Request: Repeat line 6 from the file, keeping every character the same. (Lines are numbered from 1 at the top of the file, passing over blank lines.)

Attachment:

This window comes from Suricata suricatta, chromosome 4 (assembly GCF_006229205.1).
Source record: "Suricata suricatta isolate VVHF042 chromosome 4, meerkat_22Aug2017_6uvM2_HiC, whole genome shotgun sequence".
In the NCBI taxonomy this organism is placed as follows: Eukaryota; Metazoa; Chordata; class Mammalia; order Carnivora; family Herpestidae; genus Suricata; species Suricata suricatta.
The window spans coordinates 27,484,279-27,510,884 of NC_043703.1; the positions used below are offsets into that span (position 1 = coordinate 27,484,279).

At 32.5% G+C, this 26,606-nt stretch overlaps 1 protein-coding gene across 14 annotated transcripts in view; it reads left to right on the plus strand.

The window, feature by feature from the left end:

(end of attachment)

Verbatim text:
The window, feature by feature from the left end: